God and Guns in America Book Cover
How to Read Theology Book Cover
Fire and Wind Book Cover
Reclaimed Book Cover
Fashion Theology Book Cover
City of Fallen Angels Book Cover

God and Guns in America, by Michael W. Austin (M.A. ’00), Eerdmans, May 2020. The gun debate is raging in America. Senseless acts of gun violence have sparked controversy about the right to own a gun. How should Christians respond? Austin, an ethicist and professor, provides a thoughtful, measured, biblical treatment of this issue.

How to Read Theology for All Its Worth, by Karin Spiecker Stetina (associate professor of biblical and theological studies), Zondervan Academic, September 2020. Anyone who’d like to read theology well will benefit from the simple steps Stetina outlines, which include identifying genre, becoming acquainted with the author and context, and determining the thesis and main arguments.

Fire and Wind, by Stan Jantz (M.A. ’05, Biola trustee), Harvest House, January 2020. Scripture tells us the Holy Spirit dwells in every believer. Fire and Wind shows different ways the Spirit ministers to believers; what it means to experience the power of the Spirit; how the Spirit guides and teaches; the spiritual gifts given for the benefit of others; and the inner joy the Spirit makes available.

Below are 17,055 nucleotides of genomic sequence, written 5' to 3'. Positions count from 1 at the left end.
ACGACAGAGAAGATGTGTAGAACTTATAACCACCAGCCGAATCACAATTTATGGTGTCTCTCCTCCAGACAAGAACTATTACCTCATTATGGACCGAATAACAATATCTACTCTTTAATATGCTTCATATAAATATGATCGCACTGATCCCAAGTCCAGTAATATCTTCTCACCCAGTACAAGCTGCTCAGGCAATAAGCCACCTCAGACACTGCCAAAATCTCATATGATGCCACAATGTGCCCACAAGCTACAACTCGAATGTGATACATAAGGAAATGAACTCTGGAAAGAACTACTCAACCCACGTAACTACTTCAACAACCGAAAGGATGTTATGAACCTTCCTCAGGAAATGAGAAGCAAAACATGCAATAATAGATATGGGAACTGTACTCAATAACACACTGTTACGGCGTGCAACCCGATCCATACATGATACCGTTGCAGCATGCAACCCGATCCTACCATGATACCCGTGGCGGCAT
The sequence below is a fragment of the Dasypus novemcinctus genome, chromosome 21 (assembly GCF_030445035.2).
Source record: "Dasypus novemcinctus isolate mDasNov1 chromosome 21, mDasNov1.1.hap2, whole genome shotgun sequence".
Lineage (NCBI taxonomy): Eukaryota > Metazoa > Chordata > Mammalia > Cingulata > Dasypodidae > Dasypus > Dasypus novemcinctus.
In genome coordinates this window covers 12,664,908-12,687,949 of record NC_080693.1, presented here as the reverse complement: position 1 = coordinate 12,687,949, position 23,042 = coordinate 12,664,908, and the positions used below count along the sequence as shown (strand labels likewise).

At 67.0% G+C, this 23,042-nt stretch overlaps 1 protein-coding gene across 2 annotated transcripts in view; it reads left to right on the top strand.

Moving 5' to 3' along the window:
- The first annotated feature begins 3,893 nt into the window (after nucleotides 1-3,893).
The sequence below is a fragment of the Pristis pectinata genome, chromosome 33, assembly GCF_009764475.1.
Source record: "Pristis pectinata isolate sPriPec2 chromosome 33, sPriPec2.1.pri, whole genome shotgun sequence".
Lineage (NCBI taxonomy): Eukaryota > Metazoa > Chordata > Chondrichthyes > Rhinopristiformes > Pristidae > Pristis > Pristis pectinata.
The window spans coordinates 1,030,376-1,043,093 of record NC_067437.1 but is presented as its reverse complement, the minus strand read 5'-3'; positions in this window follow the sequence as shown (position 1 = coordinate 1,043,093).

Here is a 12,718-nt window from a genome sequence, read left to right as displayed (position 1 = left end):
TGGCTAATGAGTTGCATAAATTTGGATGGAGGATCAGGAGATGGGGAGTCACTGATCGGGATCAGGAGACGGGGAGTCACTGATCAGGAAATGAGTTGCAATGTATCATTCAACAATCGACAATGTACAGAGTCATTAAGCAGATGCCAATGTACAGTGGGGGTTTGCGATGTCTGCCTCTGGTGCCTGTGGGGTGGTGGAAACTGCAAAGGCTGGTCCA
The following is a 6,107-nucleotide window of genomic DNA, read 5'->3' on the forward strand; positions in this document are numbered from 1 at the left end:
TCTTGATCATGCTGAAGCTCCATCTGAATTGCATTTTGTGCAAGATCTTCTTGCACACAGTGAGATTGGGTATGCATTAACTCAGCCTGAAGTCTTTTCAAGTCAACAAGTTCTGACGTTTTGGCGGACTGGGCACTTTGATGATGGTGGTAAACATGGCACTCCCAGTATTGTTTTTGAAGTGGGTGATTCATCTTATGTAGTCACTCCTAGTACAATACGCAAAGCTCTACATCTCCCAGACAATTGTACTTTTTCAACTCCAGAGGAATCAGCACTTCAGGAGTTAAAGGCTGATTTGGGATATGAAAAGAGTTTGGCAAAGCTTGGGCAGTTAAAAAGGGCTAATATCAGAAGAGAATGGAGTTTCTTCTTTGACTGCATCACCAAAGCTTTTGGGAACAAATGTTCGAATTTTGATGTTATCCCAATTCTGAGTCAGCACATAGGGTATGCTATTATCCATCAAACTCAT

Reclaimed, by Andy Steiger (M.A. ’10), Zondervan, September 2020. We live in an era of polarizing political and religious disagreement. Steiger points to Jesus as the basis for rediscovering our common ground and shared humanity. In Jesus we find that our dehumanizing tendencies can be redeemed and restored.

Fashion Theology, by Robert Covolo (M.Div. ’92, Th.M. ’93), Baylor University Press, August 2020. Fashion Theology offers an account of the dynamic relationship between theology and fashion. Chronicling the epic journey from ancient Christian sources to current developments in fashion studies, cultural theologian Robert Covolo navigates the rich history of Christian thought as well as recent political, social, aesthetic, literary and performance theory.

City of Fallen Angels, by Paul Buchanan (’81, associate professor of English), Legend Press, April 2020. It’s the summer of 1962. A scorching heat wave is suffocating L.A. private investigator John Keegan is offered a small fortune to find a beautiful woman from a set of photographs. He refuses; the job seems suspicious. Before long he’s the prime suspect in a murder he didn’t commit, and all the evidence seems to point in his direction.